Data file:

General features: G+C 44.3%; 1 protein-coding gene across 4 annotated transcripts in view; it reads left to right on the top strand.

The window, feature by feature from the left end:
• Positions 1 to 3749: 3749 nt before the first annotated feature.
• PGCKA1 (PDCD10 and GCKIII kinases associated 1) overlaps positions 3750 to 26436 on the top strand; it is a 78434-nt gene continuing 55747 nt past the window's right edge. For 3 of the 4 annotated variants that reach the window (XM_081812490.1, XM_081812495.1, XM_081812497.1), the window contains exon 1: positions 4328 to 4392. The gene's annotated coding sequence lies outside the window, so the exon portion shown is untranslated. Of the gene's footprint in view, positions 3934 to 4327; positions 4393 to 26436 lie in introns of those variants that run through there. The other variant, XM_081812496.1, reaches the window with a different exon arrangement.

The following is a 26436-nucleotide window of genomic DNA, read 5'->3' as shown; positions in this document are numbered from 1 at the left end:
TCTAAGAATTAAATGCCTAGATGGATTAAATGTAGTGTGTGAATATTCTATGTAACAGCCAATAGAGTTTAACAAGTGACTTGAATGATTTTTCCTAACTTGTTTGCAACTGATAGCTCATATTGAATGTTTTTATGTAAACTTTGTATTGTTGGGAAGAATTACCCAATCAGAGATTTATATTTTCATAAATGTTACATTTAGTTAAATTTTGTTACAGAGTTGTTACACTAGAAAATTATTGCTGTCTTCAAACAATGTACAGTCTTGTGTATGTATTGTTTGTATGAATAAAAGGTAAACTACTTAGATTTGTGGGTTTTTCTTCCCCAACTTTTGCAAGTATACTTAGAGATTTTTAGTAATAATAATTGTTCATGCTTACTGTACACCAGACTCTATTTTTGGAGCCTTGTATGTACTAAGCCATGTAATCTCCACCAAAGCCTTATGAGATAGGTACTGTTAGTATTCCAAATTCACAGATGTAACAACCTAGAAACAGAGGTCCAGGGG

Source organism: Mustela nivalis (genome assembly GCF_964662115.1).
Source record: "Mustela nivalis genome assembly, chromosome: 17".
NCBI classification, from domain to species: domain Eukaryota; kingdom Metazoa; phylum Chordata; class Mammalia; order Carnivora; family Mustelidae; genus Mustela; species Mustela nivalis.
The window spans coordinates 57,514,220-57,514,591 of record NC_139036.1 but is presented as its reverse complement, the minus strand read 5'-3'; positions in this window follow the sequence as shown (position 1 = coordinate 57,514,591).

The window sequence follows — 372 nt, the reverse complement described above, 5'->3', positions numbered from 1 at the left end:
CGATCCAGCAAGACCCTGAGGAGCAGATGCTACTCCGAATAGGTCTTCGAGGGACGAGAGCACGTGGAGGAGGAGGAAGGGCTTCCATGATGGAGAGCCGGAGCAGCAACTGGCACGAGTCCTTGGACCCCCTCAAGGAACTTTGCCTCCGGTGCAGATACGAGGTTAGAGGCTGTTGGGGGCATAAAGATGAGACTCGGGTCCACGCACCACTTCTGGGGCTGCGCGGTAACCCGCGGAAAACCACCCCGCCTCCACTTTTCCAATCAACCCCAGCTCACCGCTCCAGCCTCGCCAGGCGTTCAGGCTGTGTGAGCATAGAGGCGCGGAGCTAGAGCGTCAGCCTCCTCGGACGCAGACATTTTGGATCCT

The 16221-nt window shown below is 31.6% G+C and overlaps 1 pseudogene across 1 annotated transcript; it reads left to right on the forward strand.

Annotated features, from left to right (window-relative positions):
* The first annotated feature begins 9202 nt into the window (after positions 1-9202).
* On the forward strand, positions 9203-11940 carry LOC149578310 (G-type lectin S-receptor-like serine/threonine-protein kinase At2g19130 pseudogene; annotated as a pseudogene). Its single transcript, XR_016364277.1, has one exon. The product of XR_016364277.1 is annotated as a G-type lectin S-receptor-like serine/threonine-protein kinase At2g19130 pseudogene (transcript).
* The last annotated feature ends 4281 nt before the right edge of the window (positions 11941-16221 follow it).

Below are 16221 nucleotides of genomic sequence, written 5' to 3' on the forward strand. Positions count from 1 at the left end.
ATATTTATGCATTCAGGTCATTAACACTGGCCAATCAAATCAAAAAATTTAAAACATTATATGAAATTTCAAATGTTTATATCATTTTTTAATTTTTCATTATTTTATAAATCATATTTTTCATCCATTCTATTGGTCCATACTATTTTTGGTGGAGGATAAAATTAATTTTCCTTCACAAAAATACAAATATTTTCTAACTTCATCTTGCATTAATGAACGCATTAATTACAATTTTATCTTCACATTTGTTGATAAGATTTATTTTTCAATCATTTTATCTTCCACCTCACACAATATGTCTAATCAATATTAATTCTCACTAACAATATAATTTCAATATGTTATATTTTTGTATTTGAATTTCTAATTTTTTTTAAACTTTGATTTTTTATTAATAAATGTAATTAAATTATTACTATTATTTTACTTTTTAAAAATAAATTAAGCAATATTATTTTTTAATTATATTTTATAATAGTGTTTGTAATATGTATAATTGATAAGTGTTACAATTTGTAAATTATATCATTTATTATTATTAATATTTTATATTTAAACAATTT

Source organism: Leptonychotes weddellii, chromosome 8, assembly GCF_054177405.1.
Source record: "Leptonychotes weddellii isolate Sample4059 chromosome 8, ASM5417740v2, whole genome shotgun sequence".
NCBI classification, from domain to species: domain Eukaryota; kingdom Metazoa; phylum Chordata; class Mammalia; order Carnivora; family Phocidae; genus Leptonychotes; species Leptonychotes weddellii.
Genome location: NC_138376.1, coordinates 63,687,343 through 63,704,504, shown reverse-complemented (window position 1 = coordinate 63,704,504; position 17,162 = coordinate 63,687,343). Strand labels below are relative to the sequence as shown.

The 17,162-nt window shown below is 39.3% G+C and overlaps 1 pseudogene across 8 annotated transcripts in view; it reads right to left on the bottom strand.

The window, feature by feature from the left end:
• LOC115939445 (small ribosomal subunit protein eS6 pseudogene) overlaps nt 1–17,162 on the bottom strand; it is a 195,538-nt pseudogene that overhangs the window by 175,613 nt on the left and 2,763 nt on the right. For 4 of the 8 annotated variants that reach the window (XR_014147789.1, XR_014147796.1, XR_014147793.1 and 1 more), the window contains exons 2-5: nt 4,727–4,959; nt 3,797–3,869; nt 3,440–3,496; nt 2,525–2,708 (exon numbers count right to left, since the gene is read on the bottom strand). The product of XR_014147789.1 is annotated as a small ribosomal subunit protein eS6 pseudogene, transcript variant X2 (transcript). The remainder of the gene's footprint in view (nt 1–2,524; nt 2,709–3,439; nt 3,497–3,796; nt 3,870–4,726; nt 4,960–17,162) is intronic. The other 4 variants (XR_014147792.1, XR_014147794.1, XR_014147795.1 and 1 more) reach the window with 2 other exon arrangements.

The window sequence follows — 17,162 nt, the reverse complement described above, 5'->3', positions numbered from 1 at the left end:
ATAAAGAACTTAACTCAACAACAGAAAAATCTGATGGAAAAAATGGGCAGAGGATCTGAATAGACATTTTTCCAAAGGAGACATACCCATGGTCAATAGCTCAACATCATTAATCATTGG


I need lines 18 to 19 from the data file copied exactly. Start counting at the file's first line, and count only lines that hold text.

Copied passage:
Below are 16221 nucleotides of genomic sequence, written 5' to 3' on the forward strand. Positions count from 1 at the left end.
ATATTTATGCATTCAGGTCATTAACACTGGCCAATCAAATCAAAAAATTTAAAACATTATATGAAATTTCAAATGTTTATATCATTTTTTAATTTTTCATTATTTTATAAATCATATTTTTCATCCATTCTATTGGTCCATACTATTTTTGGTGGAGGATAAAATTAATTTTCCTTCACAAAAATACAAATATTTTCTAACTTCATCTTGCATTAATGAACGCATTAATTACAATTTTATCTTCACATTTGTTGATAAGATTTATTTTTCAATCATTTTATCTTCCACCTCACACAATATGTCTAATCAATATTAATTCTCACTAACAATATAATTTCAATATGTTATATTTTTGTATTTGAATTTCTAATTTTTTTTAAACTTTGATTTTTTATTAATAAATGTAATTAAATTATTACTATTATTTTACTTTTTAAAAATAAATTAAGCAATATTATTTTTTAATTATATTTTATAATAGTGTTTGTAATATGTATAATTGATAAGTGTTACAATTTGTAAATTATATCATTTATTATTATTAATATTTTATATTTAAACAATTT